Drug Fever

Medications thought to cause drug fever:

  • šAllopurinol (Zyloprim)
  • šCaptopril (Capoten)
  • šCimetidine (Tagamet)
  • šClofibrate (Atromid-S)
  • šErythromycin
  • šHeparin
  • šHydralazine (Apresoline)
  • šHydrochlorothiazide (Esidrix)
  • šIsoniazid
  • Meperidine (Demerol)
  • Methyldopa (Aldomet)
  • Nifedipine (Procardia)
  • Nitrofurantoin (Furadantin)
  • Penicillin
  • Phenytoin (Dilantin)
  • Procainamide (Pronestyl)
  • Quinidine

Advice for Physicians in Training: 40 Tips From 40 Docs

On Professional Relationships

During residency, your work relationships are fleeting. When you enter practice, they immediately become long-term. Be kind to the nurses, the physiotherapists and the pharmacists, the ward clerks and porters. We are all in this together.

David Juurlink, Advice for Physicians in Training: 40 Tips From 40 Docs, The Winnower 2:e142006.67645 (2014). DOI: 10.15200/winn.142006.67645

Fever of Unknown Origin

“The mark of a good ID clinician is not how many antibiotics he or she starts but how many he or she stops.” — Brad Cutrell


  • “Classic” definition of FUO
    • Fever > 38.3 C
    • Duration > 3 weeks
    • Unknown etiology after > 1 week hospital evaluation
  • Revised Classification: proposed revisions decreased duration and removed inpt evaluation criteria
    • šClassic Definition: temperature higher than 38.0 °C (100.4 °F) for more than 3 weeks and either more than 3 days of hospital investigation or more than two outpatient visits without determination of the cause.š
    • Health care–associated FUO: temperature higher than 38.0 °C (100.4 °F) for more than 3 days in a hospitalized patient receiving acute care with infection not present or incubating on admission.
    • šImmune-deficient (neutropenic) FUO: štemperature higher than 38.0 °C (100.4 °F) in a patient in with ANC < 500 in whom the diagnosis remains uncertain after more than 3 days despite appropriate investigation, including at least 48 hours’ incubation of microbiologic cultures.
    • šHIV-related FUO: temperature higher than 38.0 °C (100.4 °F) in a patient with confirmed HIV infection for more than 3 weeks in outpatients or more than 3 days in inpatients.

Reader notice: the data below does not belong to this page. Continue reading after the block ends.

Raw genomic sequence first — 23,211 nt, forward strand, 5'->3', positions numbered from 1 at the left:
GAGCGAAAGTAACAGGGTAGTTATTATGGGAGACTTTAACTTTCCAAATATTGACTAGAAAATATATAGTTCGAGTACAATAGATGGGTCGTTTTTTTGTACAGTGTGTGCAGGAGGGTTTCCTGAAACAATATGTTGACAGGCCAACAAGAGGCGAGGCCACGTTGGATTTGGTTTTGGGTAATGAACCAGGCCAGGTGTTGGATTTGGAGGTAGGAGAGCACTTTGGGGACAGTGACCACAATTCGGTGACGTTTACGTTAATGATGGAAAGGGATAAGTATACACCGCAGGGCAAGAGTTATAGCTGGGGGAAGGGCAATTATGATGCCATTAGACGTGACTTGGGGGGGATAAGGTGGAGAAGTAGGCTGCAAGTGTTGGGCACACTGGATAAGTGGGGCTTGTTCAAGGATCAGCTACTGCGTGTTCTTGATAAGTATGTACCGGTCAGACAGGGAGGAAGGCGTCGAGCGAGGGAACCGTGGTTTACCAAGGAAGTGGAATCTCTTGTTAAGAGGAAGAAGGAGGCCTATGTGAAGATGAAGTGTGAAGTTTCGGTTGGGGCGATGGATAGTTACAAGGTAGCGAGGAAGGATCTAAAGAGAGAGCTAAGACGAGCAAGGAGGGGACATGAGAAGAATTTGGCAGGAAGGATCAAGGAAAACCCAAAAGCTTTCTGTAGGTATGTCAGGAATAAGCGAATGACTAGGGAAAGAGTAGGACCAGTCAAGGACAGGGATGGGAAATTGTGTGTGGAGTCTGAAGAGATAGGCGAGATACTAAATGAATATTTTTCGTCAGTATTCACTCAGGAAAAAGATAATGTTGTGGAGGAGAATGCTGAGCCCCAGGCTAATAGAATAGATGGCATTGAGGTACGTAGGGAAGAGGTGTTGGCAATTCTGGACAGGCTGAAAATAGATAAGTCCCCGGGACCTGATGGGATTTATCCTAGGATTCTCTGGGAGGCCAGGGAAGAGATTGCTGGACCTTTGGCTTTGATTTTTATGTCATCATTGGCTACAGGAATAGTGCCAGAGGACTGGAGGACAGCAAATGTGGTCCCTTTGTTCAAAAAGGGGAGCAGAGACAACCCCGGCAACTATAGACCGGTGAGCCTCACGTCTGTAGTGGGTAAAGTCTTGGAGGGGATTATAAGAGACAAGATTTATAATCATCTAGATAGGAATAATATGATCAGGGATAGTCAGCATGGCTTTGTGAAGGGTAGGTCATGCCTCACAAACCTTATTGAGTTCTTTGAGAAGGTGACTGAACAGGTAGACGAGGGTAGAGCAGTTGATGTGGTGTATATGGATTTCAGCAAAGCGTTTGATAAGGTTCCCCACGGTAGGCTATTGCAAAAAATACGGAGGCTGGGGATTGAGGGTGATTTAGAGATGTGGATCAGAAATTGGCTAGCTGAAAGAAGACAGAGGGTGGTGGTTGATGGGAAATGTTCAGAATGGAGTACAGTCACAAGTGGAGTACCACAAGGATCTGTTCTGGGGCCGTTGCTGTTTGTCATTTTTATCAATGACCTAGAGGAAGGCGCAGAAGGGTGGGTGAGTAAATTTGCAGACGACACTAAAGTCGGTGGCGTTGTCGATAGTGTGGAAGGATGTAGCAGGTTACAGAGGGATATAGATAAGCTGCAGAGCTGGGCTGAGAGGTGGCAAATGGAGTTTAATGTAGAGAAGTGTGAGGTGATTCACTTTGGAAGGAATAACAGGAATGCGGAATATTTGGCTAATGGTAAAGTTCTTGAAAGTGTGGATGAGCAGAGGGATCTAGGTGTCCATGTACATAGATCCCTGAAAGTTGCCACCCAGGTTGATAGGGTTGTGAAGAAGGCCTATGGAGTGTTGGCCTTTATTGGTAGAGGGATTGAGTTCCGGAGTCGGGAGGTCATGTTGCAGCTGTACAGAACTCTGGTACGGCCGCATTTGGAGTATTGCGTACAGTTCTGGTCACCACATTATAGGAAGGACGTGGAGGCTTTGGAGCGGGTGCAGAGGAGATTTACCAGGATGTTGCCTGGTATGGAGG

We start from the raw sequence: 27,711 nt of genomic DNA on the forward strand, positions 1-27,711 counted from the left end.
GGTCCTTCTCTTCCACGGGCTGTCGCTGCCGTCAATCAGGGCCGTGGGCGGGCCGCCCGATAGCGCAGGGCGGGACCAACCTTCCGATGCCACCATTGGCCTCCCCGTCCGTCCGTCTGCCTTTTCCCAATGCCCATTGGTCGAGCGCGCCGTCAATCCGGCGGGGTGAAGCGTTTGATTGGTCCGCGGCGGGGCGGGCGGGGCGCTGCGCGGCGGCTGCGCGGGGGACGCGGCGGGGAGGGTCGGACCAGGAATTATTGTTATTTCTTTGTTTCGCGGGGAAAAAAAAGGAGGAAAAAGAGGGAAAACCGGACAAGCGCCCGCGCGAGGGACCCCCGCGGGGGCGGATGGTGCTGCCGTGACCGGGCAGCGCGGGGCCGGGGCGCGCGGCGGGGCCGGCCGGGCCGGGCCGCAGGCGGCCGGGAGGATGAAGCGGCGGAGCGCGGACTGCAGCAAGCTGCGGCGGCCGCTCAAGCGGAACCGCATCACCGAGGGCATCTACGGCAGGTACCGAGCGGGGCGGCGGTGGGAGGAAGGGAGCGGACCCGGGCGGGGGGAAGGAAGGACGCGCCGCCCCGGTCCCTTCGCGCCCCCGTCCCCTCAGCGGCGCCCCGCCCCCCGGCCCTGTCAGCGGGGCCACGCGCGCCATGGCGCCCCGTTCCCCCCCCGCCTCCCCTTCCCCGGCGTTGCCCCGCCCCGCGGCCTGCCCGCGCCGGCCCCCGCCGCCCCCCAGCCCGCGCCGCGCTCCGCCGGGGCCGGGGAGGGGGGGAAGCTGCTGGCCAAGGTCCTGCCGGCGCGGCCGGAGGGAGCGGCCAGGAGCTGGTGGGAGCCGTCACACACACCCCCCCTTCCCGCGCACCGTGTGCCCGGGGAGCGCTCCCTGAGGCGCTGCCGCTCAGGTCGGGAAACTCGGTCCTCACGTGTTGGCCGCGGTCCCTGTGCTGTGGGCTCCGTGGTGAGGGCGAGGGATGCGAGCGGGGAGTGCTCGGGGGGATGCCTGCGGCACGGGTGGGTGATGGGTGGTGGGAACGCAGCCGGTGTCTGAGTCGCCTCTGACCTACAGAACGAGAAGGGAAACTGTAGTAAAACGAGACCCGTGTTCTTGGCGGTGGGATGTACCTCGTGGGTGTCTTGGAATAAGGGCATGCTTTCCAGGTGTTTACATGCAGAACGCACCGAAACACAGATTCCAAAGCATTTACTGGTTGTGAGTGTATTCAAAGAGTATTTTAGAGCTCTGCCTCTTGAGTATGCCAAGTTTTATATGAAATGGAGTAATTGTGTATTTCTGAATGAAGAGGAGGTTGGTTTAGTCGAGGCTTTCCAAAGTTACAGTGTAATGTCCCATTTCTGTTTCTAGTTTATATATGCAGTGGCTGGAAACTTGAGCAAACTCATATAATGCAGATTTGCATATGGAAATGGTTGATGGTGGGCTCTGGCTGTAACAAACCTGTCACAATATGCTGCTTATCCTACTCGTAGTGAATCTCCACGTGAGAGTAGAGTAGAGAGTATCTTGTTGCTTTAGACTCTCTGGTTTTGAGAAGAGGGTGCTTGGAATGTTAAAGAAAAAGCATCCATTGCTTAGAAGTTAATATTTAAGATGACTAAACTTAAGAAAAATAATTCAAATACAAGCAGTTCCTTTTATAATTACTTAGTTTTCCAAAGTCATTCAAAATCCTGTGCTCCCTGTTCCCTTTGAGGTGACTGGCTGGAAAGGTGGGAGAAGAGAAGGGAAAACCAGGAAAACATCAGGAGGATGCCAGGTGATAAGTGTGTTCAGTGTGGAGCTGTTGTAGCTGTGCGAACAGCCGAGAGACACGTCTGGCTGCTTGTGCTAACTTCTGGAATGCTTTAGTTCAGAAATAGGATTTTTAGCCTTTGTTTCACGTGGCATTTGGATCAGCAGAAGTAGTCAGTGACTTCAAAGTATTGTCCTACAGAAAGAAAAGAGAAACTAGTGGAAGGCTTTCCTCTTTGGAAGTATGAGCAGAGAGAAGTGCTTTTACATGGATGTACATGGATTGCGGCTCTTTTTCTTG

• Classic FUO etiologies fall into 5 major categories: Infection, Malignancy, Inflammatory, Miscellaneous, Unknown
  • Distribution depends on decade, patient age, geography, and type of practice
  • Classic FUO Epid
  • Classic FUO Epi Trends


  • Infections
    • Tuberculosis (extrapulmonary, miliary, IC hosts)
    • Occult abscess (abd/pelvic)
    • Complicated UTI
    • Osteomyelitis
    • Culture-negative endocarditis
    • Malaria
    • Typhoid fever
    • Visceral Leishmaniasis
  • Malignancies
    • Lymphoma (esp. NHL)
    • Leukemia
    • Renal Cell carcinoma
    • Hepatocellular carcinoma or liver metastases
  • Inflammatory Disorders
    • Adult-onset Still’s Disease
    • RA
    • SLE
    • Temporal arteritis (Giant Cell arteritis)
    • Polymyalgia rheumatica
  • Miscellaneous
    • Drug Fever (abx, anti-seizure meds, NSAIDs, anti-arrhythmics)
    • Alcoholic hepatitis
    • Venous thromboembolic disease
    • Endocrine disease (hyperT, adrenal insufficiency, pheo)
    • Disordered heat homeostasis (“central fever”)
    • Factitious Fever (Munchausen)
  • Special Populations
    •  Pediatrics
      • Infectious most often, particularly viral and respiratory
      • CTD: Kawasaki in younger, AOSD in older children
    •  Geriatrics
      • CTD (GCA and PMR) and malignancy more common than in < 65 age group
    • Returning Traveler
      • Malaria, typhoid fever, amebic liver abscess, acute HIV

Diagnostic Evaluation

  • History and Physical!
    • Recent prospective Dutch series found average of 10.5 potential diagnostic clues per pt from history/exam and only 3 per pt from lab testing (81% misleading)
    • Dx
  • Laboratory Testing
    • Best guided by history/exam clues, not “shotgun” approach
    • Laboratory testing yields diagnosis in 25% of cases
    • Labs
  •  Imaging
    • CXR and CT abdomen/pelvis part of initial tests
    • MRI/MRA good for CNS, spine, and vasculitis evaluation
    • Older nuclear tagged scans and Gallium scans have been largely replaced by FDG-PET scans
    • Recent meta-analysis showed pooled sens. 98% and spec. 86% for FDG-PET, arguing for role if initial w/u negative
  • Invasive Testing
    • BM evaluation useful, especially if abnormal CBC or immunocompromised host
    • Biopsy of sites with suspected involvement in select cases

Management and Prognosis

  • Management
    • Therapeutic trials of abx generally not recommended
    • “Non-specific Rx rarely cures FUO but may delay Dx.”
    • Exceptions: empiric steroids for suspected GCA or empiric abx in neutropenic patients
  • Prognosis
    • Depends on age and etiology of FUO (worse with elderly and malignancy as etiology)
    • Most without Dx after extensive evaluation have good prognosis with low mortality and fever resolution
  • Remember: The cause is more likely a common diagnosis presenting in an atypical fashion than a rare disease presenting in a typical fashion.
  • FTMO